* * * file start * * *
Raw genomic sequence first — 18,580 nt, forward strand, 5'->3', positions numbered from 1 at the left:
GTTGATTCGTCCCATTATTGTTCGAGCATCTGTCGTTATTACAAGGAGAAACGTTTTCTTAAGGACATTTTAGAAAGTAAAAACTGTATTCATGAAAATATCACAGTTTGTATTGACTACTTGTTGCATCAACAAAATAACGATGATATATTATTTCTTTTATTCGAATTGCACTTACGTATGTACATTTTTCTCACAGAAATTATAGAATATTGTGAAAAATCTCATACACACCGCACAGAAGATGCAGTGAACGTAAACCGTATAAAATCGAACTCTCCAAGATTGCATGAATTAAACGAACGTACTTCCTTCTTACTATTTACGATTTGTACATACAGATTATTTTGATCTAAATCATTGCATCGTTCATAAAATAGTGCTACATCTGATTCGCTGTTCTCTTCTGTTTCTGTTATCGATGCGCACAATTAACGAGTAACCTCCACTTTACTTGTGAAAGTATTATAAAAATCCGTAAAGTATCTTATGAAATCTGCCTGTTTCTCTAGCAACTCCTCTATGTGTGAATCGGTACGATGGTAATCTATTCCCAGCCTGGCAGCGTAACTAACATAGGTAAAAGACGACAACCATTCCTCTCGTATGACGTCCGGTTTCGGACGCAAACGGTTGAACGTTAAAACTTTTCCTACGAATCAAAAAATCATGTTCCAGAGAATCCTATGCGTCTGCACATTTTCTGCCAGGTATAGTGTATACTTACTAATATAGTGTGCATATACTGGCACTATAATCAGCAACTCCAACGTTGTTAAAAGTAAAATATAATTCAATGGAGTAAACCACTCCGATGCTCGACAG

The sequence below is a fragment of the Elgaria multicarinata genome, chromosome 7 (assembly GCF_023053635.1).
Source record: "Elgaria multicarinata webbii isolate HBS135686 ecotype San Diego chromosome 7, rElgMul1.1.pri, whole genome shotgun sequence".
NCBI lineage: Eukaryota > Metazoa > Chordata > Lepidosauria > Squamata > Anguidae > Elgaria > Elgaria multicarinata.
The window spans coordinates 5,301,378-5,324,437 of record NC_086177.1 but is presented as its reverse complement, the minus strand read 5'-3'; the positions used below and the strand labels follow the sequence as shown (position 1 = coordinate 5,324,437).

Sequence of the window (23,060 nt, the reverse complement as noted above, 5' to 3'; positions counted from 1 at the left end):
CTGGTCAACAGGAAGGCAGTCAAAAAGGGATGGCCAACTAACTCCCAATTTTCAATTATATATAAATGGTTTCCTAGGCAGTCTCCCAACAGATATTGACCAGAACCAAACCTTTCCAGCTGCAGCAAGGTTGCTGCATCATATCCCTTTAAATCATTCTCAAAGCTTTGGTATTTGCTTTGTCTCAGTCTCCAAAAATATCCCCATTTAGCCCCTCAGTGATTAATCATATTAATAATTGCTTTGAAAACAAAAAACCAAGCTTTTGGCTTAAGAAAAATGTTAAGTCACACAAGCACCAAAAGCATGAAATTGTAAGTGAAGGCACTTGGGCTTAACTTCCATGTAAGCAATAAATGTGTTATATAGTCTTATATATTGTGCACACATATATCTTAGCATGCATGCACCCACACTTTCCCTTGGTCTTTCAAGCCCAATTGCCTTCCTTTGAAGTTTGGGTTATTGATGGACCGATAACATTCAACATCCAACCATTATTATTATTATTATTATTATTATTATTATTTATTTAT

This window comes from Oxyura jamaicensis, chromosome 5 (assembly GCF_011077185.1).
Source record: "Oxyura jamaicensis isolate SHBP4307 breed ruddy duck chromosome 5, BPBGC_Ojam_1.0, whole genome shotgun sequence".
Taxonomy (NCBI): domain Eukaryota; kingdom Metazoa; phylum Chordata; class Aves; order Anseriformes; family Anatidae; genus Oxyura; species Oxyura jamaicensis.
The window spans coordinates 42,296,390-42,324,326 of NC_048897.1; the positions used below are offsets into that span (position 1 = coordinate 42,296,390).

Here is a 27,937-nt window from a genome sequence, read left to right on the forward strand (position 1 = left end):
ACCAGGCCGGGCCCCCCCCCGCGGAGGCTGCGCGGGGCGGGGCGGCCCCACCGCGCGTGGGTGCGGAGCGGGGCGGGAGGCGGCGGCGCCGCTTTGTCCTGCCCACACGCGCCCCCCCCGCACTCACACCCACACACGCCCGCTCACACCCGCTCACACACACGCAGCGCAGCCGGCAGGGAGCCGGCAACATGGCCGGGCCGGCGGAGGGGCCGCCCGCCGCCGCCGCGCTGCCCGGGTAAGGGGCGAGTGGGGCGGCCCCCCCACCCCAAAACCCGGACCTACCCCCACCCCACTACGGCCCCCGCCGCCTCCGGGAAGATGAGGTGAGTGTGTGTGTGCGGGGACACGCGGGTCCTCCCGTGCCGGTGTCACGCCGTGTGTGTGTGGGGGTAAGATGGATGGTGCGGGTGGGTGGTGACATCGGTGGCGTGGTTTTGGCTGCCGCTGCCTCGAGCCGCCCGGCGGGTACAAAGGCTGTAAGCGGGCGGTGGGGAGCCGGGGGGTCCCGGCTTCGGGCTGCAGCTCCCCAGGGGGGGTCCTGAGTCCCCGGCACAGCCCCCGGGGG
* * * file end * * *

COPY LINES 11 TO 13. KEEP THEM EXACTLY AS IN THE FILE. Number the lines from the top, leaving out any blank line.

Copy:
Taxonomy (NCBI): domain Eukaryota; kingdom Metazoa; phylum Chordata; class Aves; order Anseriformes; family Anatidae; genus Oxyura; species Oxyura jamaicensis.
The window spans coordinates 42,296,390-42,324,326 of NC_048897.1; the positions used below are offsets into that span (position 1 = coordinate 42,296,390).

Here is a 27,937-nt window from a genome sequence, read left to right on the forward strand (position 1 = left end):